Dan DiDio Bitching That DC Didn’t Make All His Changes Invites Scorn



DC’s now former editor/publisher Dan DiDio was interviewed on a livestream where he claims to regret not taking enough time to develop the New 52, his whole idea for rebooting the DCU according to his politically correct notions of what “entertainment” should be like. As reported by Newsarama here:


In the stream, DiDio addressed his biggest regret about his time working at DC – almost 20 years – saying he wished the publisher had taken more time pushing forward with big changes.

“The biggest regret I got is…not spending the same amount of energy on year two of ‘New 52’ as we did on year one of ‘New 52.” We spent a good six to eight months building the ‘New 52,’ rethinking the characters rethinking the designs, rethinking the villains, rethinking everything so it all made sense,” DiDio explained. “As things progressed, moving quicker, we spent less time on development, so we were spending less energy making changes for the characters that felt like they were worthy of a new direction or line. […]

DiDio went on to explain his philosophy of comic book storytelling, which is that characters must be moving forward and progressing, with their lives and stories undergoing consistent change.

“If you’re not changing and evolving, you’re stagnant. And when you’re stagnant, the books become what the fans identify as ‘does this book matter?’ I need to know which books to buy, and I only wanna buy the books that matter,” DiDio said. “Well the only way they matter is if they’re affecting change…then you’re chasing your own tail and you can’t get out of it. You have to do these starts and stops every once in a while to keep it going.”


Gee, that would probably make a lot more sense if it were really his intention…except it wasn’t. It’s really no different from Emerald Twilight in 1994, where the whole purpose of replacing Hal Jordan with Kyle Rayner wasn’t character drama and growth, but instead, “shaking things up”, and flooding the market with useless company wide crossovers that make what he speaks of exceedingly difficult, and practically implausible, because to make changes believable, it pays to work on everything individually.


Plus, wasn’t this the same shame of a man who said he believed superheroes shouldn’t have happy lives? And if you’re going to keep changing stuff “every once in a while”, then how do you ever expect to clearly establish a satisfying personality or direction for any character? Or, most importantly, for fans to care? If constant changes are all they can think of doing, it speaks to their lack of confidence in their ability to conceive something people can absorb for a number of years afterward. Besides, Stan Lee never put his creations through the constant changes DiDio put the DCU through, like reboots, crossovers and politically correct casting, such as the Justice League underwent in the early 2010s when they were mostly limited to 7 or 8 rather obvious stars like Superman, whose most telling change at the time was the omission of the red tights for the sake of a plastic action figure look.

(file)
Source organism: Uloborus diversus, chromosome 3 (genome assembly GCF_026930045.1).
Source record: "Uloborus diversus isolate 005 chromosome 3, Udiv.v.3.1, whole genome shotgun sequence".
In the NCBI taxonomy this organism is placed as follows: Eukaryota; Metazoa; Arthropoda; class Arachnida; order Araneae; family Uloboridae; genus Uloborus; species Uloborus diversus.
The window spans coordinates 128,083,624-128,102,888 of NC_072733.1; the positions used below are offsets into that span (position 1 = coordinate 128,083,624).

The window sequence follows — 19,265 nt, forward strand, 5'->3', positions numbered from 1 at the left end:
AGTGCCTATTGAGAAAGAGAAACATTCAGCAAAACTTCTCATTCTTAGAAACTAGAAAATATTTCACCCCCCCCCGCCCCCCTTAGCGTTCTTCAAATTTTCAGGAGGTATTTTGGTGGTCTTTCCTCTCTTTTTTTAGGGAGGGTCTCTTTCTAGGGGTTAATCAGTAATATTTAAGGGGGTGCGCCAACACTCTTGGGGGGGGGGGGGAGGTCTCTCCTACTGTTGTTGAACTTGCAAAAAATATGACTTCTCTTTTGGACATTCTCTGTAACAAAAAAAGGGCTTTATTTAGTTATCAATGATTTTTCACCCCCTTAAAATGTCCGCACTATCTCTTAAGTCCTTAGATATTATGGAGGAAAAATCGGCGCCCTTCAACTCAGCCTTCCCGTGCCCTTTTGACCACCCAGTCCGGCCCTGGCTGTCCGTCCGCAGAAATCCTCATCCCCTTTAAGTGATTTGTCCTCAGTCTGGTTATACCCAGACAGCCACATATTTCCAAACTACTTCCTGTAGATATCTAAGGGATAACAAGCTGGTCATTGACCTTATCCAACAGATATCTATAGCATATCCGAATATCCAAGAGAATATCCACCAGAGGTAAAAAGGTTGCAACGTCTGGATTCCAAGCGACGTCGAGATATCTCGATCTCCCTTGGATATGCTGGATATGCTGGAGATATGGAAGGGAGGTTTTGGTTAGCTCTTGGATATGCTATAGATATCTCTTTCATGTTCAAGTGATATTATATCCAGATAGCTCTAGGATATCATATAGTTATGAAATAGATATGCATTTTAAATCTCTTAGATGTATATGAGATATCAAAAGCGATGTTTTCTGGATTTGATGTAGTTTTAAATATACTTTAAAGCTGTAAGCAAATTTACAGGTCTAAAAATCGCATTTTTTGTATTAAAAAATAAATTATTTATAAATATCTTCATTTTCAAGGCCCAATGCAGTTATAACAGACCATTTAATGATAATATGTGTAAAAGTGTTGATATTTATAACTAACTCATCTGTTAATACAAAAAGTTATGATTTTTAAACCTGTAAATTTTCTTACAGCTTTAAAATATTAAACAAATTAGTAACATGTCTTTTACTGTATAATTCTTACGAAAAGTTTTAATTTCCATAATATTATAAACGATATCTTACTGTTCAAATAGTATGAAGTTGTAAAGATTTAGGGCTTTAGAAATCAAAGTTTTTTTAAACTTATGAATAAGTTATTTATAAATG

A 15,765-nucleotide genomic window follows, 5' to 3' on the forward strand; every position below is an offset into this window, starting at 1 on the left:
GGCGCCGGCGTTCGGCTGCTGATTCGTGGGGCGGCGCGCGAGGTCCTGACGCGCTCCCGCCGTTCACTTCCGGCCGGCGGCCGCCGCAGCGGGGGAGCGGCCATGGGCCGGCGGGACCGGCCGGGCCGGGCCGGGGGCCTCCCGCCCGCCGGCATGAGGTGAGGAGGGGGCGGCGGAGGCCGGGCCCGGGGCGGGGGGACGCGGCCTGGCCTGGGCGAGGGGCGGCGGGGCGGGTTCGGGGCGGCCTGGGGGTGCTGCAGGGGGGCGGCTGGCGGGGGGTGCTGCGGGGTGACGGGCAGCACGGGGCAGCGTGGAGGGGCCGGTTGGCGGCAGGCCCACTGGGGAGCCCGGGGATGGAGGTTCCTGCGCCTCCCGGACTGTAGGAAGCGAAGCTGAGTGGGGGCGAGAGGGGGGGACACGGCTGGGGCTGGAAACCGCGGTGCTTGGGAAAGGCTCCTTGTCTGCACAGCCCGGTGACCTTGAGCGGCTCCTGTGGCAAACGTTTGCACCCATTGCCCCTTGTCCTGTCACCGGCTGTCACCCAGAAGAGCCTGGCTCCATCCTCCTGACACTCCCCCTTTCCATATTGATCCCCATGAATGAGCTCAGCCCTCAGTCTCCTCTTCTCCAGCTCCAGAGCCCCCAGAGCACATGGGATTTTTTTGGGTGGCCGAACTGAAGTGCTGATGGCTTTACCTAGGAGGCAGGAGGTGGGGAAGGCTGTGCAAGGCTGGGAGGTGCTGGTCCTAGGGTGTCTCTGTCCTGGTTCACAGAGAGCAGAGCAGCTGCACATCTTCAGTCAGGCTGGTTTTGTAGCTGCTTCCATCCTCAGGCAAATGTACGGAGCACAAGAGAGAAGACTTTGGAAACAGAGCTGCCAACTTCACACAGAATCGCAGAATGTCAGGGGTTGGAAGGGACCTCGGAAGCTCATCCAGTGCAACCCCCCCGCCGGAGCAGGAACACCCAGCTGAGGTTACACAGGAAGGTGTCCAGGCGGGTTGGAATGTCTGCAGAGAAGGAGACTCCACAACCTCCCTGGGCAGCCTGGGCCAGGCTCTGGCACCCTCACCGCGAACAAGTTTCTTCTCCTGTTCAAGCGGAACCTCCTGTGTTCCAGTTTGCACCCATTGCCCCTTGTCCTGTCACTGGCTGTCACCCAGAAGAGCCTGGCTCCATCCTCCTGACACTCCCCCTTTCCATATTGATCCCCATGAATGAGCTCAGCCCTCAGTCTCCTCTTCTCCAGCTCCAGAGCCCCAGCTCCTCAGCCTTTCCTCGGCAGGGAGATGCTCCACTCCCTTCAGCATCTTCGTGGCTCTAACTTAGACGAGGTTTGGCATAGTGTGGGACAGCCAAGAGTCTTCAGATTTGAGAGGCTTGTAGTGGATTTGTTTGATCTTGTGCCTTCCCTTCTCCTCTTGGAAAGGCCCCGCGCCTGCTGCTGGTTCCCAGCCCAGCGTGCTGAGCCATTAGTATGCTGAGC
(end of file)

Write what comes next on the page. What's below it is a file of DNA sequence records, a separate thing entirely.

Some of the commentors on the article saw through DiDio’s pathetic drivel. For example:


I’m beginning to think Dan Didio has a very short attention span – let things breathe Dan, let them breathe.




Didio said, “And when you’re stagnant, the books become what the fans identify as ‘does this book matter?’”

Uh, no. When you wipe out decades-long, intertwined history and push out new, unrecognizable versions of characters, THAT’S when fans identify an ENTIRE BRAND of comics as, “Do these books matter?”

He said, “the only way they matter is if they’re affecting change.”

NO, the only way they matter is if they build upon and maintain the history that got fans committed in the first place!! Otherwise, they become pointless. These concepts shouldn’t be difficult.


Followups to this comment included:


I think you’re both right, him about the change and you about the history. The problem with him is the change he tried to make sucked hard.




Agreed! I should’ve said, yeah change is needed, but only if you maintain the history you’re building upon. Otherwise, why should readers care?

And, most importantly:


Yeah, I’m not sure Dan knows the difference between change and break stuff. Change is, the Justice League slowly becomes a humorist superhero book. Break stuff is, Maxwell Lord becomes a villain and murders the Blue Beetle- oh and Sue Dibny is murder and r-ped. What the Fu@% Dan.